Niklas Keller is a young German who is passionate about travelling the world. After finishing his high school, Niklas decided to take a GAP year to Australia where he volunteered and travelled for an year! During that year he had the chance to visit Uluru where we went on a exploring trip!
This is about a car and camping trio in the Northern Territory, Australia’s least dense populated state or Territory. The NT has an area four times as large as Germany but only has about 180 000 inhabitants. 120 000 of these live in Darwin and it’s surrounds at the North Coast, where we started our trip.
Darwin NT’s capital is a very modern but also remote city and Australia’s smallest capital.
This article however focuses on the Stuart Highway. A street that cuts the continent in half connecting Darwin to Adelaide in South Australia.
If you start from Darwin you have to take on about 1500 kilometres to get to Alice Springs, the famous desert town. If you continue south for a few hundred k’s you get to a turn off to the west, which takes you along another 400 kilometres directly to Uluru. So basically fi you start in Darwin you only need to do one turn to get to Uluru!
Along this drive are a lot of beautiful, funny, creepy, weird and most of all fun things to see!
I have selected just a few of them to show you.
First of all, don’t be surprised if you find yourself driving through a bush fire. In certain times of the year there a fires laid on purpose to burn old wood and other fuel laying around so that they don’t feed one of the bigger fires during the fire season.
Another thing you will most likely encounter are kangaroos, wallabies and other animals crossing the road, so always watch out and have two people sitting in front that always watch out, seriously that is important, you will see a lot of animals that did not make it and they have a certain size, they are a danger for you too!
One of the most beautiful nights we had was the night at the devils marbles. A giant field of big round rocks randomly laying around in the desert. Like most nights we camped at a national park public camp site. They usually don’t have more facilities than a toilet, but they are cheap and most times in the middle of nature, apart from wild camping, you can’t get closer to nature when staying out in the country.
One of the best things about the dessert are the stars, which you can see exceptionally clear and bright since there is no light pollution and almost no moisture in the air. Time your trip with a new moon and you are set for one of the best night skies you have ever seen!
While on your drive take time to stop every now and then and just enjoy how far away you are from everything! The best way to do this is just to take one of the many dirt roads and see where it takes you, but always mind your cars abilities, it can get VERY rough! We tried to find an old gold mine, but we could not and found ourselves in the middle of nowhere.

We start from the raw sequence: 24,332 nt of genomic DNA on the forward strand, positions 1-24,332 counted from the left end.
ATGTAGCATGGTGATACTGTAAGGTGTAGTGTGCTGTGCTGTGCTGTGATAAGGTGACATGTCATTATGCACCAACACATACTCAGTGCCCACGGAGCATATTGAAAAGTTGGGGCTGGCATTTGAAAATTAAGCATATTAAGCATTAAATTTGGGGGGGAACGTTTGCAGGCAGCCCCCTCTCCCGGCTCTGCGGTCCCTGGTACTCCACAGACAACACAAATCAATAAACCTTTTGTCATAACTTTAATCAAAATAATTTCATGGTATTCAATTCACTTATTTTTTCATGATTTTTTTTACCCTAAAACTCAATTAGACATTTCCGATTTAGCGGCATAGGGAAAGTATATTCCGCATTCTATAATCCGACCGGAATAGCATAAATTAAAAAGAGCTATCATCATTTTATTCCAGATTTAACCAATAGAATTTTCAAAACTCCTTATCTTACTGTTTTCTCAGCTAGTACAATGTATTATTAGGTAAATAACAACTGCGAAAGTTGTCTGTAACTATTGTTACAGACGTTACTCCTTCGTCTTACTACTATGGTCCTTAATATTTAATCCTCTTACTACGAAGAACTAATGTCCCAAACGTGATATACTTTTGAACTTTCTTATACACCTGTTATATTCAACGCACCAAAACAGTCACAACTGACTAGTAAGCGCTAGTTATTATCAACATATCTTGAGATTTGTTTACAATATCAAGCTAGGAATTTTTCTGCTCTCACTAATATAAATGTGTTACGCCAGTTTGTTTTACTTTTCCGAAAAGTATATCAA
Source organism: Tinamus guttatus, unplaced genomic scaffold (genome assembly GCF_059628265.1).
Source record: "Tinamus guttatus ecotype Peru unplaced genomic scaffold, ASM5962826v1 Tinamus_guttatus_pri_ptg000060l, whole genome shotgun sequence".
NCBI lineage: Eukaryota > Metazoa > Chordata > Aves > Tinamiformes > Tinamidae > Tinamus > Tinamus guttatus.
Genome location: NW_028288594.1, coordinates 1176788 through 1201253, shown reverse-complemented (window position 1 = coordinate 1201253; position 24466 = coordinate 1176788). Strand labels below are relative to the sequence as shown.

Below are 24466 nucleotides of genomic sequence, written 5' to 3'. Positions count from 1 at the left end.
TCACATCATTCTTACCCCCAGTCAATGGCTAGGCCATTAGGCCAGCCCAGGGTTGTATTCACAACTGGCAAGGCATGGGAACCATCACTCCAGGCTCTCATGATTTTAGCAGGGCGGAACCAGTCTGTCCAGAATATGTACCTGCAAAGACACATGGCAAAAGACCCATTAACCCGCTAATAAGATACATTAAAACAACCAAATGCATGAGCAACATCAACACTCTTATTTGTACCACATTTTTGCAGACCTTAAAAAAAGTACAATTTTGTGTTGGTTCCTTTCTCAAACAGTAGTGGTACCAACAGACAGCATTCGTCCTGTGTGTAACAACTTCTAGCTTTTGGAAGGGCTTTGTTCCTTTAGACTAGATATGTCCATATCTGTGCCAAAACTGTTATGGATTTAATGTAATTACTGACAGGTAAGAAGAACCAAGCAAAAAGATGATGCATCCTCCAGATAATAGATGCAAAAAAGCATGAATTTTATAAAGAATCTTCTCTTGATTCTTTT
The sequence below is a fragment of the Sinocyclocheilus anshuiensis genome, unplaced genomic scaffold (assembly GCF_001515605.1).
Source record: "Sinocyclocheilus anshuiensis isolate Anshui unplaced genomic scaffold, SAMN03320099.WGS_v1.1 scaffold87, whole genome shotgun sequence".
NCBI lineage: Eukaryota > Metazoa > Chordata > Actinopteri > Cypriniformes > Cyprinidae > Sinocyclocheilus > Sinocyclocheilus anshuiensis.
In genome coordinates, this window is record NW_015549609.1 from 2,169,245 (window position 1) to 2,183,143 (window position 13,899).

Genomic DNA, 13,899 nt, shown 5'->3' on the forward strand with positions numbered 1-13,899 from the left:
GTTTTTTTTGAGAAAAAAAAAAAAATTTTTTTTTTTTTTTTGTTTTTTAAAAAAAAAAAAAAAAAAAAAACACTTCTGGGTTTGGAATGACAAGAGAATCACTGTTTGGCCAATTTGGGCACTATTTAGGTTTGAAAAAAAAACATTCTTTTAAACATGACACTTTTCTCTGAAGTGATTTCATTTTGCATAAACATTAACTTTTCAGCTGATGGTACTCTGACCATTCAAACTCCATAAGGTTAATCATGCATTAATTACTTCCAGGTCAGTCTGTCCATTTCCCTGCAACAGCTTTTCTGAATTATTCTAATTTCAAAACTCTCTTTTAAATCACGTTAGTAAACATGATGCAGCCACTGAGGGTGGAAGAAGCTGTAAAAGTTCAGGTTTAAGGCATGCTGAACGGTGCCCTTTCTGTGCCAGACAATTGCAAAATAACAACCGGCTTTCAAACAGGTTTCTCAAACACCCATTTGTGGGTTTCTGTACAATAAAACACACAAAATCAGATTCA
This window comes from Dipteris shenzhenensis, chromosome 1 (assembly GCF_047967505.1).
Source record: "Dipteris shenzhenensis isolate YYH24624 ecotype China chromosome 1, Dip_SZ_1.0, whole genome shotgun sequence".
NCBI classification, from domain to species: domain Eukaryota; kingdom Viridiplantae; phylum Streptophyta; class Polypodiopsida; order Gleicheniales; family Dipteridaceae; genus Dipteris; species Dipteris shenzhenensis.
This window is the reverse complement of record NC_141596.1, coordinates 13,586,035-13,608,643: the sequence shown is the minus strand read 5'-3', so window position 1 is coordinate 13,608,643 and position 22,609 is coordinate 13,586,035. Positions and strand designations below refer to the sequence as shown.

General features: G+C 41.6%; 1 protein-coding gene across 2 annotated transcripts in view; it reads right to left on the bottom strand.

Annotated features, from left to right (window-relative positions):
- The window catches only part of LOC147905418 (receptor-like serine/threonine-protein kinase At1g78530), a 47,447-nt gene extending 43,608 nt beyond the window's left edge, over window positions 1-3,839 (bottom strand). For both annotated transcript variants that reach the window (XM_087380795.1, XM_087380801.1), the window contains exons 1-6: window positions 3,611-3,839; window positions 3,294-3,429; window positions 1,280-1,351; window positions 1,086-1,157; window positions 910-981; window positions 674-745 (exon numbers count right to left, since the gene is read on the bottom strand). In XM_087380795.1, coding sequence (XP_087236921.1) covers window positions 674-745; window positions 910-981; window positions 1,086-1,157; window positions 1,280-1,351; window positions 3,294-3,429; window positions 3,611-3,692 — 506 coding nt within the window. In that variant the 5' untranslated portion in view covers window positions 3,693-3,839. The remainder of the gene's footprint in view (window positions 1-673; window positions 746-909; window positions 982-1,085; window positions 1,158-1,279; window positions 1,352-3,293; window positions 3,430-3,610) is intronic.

One of the best and most famous highlights other than Uluru is Kings Canyon, which is between Alice Springs and Uluru. There you can do a 3-hour walk, which takes you around the rim of a beautiful canyon. Watch out for little lizards and other things!
When you finally make it to Uluru, it is important that you take time just to appreciate how massive this one solid rock really is! Like an iceberg there is only about 1/8 of it visible from above the surface.
Around Uluru there are a lot of interesting places and things to do. Make sure that you do the Mala Walk, where a ranger tells you about it’s significance for nature and the local people. Also there is a cultural centre where you can learn a lot about local and regional indigenous culture! You can also do a walk around Uluru and always keep an eye open for cool little places and indigenous wall paintings!
When around Uluru you have to watch the sunset and also to get up for sunrise! These are just magic and also Katja Tutja, a rock formation about 50 k’s north of Uluru, is definitely worth the drive at sunset.
The drive through the Northern Territory with the rewarding destination Uluru is a great adventure! It does take a lot of effort to get there in the first place and also the driving when you are there is a lot of work, but it’s an absolutely magnificent experience and you will see a lot of things you just can not see in Europe.
P.S.: When you are at Uluru: Pleeeeeease don’t climb it! I know it looks ridiculously tempting, but it’s actually quite dangerous and more important, one of the most offending things you can do to the indigenous people of the region.
By: Niklas Keller